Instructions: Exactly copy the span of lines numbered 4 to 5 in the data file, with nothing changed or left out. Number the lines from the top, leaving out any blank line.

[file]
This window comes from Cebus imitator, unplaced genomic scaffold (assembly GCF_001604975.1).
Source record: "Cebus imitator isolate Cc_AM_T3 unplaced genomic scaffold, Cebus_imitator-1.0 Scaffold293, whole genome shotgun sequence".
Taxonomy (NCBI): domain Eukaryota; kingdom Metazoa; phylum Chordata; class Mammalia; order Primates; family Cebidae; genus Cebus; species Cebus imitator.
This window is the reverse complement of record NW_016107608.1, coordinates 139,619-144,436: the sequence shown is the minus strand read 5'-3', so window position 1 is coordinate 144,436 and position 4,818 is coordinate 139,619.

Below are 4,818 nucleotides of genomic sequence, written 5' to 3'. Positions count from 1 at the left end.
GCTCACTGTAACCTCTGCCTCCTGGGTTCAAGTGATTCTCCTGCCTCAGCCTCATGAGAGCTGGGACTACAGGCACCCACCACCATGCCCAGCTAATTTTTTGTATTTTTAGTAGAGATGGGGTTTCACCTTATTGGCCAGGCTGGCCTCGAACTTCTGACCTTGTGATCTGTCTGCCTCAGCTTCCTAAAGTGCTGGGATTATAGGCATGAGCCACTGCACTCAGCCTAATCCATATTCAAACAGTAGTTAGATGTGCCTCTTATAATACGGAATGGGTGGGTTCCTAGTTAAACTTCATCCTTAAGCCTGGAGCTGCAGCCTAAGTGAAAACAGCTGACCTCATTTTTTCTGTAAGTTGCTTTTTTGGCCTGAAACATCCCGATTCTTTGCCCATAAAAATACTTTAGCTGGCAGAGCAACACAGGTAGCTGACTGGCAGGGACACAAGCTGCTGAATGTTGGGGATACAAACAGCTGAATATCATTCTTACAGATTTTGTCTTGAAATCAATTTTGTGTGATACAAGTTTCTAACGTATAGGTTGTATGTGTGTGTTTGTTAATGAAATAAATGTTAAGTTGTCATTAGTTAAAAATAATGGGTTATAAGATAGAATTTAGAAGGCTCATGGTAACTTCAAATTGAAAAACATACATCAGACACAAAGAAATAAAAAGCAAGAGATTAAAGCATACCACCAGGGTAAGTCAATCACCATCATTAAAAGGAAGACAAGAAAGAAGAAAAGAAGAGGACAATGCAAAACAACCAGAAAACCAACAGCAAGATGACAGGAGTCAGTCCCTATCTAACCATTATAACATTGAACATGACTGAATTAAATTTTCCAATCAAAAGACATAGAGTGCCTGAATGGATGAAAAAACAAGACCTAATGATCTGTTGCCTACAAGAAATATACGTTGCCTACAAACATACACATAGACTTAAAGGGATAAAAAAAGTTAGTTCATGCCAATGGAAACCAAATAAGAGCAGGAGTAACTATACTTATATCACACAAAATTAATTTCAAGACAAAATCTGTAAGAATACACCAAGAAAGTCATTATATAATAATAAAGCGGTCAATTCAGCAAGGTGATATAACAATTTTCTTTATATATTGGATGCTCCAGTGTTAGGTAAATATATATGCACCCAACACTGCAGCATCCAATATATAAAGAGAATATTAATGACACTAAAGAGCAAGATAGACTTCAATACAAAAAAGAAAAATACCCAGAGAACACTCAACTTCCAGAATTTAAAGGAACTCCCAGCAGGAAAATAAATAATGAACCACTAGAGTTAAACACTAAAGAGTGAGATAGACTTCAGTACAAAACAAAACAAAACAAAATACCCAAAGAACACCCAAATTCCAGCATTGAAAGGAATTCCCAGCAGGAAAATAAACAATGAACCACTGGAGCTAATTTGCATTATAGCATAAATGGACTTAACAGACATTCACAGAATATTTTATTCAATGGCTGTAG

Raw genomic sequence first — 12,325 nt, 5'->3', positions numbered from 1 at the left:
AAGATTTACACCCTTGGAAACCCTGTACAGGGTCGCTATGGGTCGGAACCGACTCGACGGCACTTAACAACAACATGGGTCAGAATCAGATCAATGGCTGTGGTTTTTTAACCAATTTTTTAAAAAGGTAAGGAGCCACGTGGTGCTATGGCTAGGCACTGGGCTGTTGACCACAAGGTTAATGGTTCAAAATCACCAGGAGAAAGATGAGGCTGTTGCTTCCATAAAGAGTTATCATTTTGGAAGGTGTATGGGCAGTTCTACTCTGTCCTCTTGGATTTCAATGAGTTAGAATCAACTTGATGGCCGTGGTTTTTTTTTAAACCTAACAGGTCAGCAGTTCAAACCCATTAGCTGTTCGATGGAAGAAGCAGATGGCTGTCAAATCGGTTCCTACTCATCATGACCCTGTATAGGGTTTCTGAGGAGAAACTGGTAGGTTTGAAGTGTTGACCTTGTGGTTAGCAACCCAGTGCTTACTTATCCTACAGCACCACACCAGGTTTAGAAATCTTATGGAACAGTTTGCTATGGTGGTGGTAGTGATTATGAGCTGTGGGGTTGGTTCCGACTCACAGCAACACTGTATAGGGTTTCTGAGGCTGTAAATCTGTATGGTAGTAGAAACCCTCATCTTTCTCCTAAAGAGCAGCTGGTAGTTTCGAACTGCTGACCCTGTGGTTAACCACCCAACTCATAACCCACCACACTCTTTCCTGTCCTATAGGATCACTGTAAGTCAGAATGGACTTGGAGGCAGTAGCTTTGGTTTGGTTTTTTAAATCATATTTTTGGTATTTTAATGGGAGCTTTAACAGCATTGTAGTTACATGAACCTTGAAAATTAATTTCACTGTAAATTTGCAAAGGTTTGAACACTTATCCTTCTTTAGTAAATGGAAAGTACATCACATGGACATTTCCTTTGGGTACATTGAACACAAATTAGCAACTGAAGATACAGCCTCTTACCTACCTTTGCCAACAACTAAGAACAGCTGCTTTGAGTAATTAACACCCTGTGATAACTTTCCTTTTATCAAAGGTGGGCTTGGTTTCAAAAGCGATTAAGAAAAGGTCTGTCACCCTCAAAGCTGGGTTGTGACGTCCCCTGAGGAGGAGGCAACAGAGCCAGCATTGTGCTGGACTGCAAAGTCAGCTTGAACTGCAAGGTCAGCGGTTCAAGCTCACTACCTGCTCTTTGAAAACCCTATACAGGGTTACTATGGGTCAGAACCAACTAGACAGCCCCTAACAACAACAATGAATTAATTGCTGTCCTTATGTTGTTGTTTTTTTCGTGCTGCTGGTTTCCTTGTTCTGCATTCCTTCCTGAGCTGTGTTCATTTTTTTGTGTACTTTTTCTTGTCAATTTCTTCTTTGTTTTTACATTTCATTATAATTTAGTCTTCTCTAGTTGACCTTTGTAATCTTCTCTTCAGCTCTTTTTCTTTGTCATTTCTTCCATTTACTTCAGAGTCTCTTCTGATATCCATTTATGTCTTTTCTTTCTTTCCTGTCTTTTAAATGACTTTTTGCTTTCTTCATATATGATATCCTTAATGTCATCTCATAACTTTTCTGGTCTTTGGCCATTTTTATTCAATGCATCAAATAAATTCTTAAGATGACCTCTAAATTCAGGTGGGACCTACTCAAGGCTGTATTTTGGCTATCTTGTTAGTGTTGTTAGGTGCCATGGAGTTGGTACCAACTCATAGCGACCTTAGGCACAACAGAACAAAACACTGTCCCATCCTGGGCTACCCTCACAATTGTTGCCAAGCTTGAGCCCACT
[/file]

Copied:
This window is the reverse complement of record NW_016107608.1, coordinates 139,619-144,436: the sequence shown is the minus strand read 5'-3', so window position 1 is coordinate 144,436 and position 4,818 is coordinate 139,619.

Below are 4,818 nucleotides of genomic sequence, written 5' to 3'. Positions count from 1 at the left end.